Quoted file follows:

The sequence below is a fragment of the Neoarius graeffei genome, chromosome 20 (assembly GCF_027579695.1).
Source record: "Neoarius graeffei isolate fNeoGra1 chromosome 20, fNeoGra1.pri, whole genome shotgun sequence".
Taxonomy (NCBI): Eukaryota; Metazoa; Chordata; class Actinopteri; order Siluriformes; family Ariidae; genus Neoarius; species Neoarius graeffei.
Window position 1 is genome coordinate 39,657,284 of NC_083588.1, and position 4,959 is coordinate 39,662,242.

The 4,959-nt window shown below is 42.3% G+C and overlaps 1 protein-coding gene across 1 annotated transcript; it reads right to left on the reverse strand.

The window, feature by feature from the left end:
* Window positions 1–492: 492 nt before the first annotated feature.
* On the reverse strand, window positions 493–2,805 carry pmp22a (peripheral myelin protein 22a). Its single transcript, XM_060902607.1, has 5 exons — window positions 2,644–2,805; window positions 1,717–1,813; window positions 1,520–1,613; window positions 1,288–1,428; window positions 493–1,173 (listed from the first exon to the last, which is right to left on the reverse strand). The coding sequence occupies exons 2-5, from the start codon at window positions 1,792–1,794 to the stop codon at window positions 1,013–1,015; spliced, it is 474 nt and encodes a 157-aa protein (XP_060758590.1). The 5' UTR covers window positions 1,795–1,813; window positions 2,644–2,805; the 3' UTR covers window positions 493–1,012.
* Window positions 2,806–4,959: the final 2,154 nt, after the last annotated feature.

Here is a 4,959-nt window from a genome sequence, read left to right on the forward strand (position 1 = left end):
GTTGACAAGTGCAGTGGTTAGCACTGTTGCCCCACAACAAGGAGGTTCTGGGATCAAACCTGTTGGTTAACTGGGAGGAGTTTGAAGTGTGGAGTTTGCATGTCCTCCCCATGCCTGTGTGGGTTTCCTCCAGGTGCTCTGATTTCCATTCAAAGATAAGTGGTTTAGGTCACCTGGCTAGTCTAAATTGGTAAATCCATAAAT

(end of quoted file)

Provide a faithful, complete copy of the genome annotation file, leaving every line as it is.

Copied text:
The sequence below is a fragment of the Neoarius graeffei genome, chromosome 20 (assembly GCF_027579695.1).
Source record: "Neoarius graeffei isolate fNeoGra1 chromosome 20, fNeoGra1.pri, whole genome shotgun sequence".
Taxonomy (NCBI): Eukaryota; Metazoa; Chordata; class Actinopteri; order Siluriformes; family Ariidae; genus Neoarius; species Neoarius graeffei.
Window position 1 is genome coordinate 39,657,284 of NC_083588.1, and position 4,959 is coordinate 39,662,242.

The 4,959-nt window shown below is 42.3% G+C and overlaps 1 protein-coding gene across 1 annotated transcript; it reads right to left on the reverse strand.

The window, feature by feature from the left end:
* Window positions 1–492: 492 nt before the first annotated feature.
* On the reverse strand, window positions 493–2,805 carry pmp22a (peripheral myelin protein 22a). Its single transcript, XM_060902607.1, has 5 exons — window positions 2,644–2,805; window positions 1,717–1,813; window positions 1,520–1,613; window positions 1,288–1,428; window positions 493–1,173 (listed from the first exon to the last, which is right to left on the reverse strand). The coding sequence occupies exons 2-5, from the start codon at window positions 1,792–1,794 to the stop codon at window positions 1,013–1,015; spliced, it is 474 nt and encodes a 157-aa protein (XP_060758590.1). The 5' UTR covers window positions 1,795–1,813; window positions 2,644–2,805; the 3' UTR covers window positions 493–1,012.
* Window positions 2,806–4,959: the final 2,154 nt, after the last annotated feature.

Here is a 4,959-nt window from a genome sequence, read left to right on the forward strand (position 1 = left end):
GTTGACAAGTGCAGTGGTTAGCACTGTTGCCCCACAACAAGGAGGTTCTGGGATCAAACCTGTTGGTTAACTGGGAGGAGTTTGAAGTGTGGAGTTTGCATGTCCTCCCCATGCCTGTGTGGGTTTCCTCCAGGTGCTCTGATTTCCATTCAAAGATAAGTGGTTTAGGTCACCTGGCTAGTCTAAATTGGTAAATCCATAAAT